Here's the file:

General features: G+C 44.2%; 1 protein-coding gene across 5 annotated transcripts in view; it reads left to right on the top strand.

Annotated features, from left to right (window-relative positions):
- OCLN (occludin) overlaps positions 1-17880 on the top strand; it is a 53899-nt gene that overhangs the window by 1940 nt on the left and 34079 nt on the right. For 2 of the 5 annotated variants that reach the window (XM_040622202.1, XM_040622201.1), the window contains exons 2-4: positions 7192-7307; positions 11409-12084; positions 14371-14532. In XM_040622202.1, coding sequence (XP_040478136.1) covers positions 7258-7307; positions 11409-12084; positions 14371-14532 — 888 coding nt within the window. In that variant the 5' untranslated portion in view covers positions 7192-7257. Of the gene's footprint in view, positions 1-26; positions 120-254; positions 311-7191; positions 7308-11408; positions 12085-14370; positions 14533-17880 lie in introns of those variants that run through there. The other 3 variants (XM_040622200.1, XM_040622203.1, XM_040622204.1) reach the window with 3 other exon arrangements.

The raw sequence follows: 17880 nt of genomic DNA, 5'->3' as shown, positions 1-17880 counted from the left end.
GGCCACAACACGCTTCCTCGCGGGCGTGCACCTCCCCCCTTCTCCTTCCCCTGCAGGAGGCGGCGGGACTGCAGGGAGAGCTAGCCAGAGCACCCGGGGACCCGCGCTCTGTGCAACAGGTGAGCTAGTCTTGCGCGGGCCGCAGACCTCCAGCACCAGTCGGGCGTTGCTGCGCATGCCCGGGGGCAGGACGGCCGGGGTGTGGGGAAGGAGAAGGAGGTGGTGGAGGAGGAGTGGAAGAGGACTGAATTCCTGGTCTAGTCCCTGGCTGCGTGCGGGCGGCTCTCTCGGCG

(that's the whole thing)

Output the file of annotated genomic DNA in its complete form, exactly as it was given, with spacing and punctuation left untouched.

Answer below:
General features: G+C 44.2%; 1 protein-coding gene across 5 annotated transcripts in view; it reads left to right on the top strand.

Annotated features, from left to right (window-relative positions):
- OCLN (occludin) overlaps positions 1-17880 on the top strand; it is a 53899-nt gene that overhangs the window by 1940 nt on the left and 34079 nt on the right. For 2 of the 5 annotated variants that reach the window (XM_040622202.1, XM_040622201.1), the window contains exons 2-4: positions 7192-7307; positions 11409-12084; positions 14371-14532. In XM_040622202.1, coding sequence (XP_040478136.1) covers positions 7258-7307; positions 11409-12084; positions 14371-14532 — 888 coding nt within the window. In that variant the 5' untranslated portion in view covers positions 7192-7257. Of the gene's footprint in view, positions 1-26; positions 120-254; positions 311-7191; positions 7308-11408; positions 12085-14370; positions 14533-17880 lie in introns of those variants that run through there. The other 3 variants (XM_040622200.1, XM_040622203.1, XM_040622204.1) reach the window with 3 other exon arrangements.

The raw sequence follows: 17880 nt of genomic DNA, 5'->3' as shown, positions 1-17880 counted from the left end.
GGCCACAACACGCTTCCTCGCGGGCGTGCACCTCCCCCCTTCTCCTTCCCCTGCAGGAGGCGGCGGGACTGCAGGGAGAGCTAGCCAGAGCACCCGGGGACCCGCGCTCTGTGCAACAGGTGAGCTAGTCTTGCGCGGGCCGCAGACCTCCAGCACCAGTCGGGCGTTGCTGCGCATGCCCGGGGGCAGGACGGCCGGGGTGTGGGGAAGGAGAAGGAGGTGGTGGAGGAGGAGTGGAAGAGGACTGAATTCCTGGTCTAGTCCCTGGCTGCGTGCGGGCGGCTCTCTCGGCG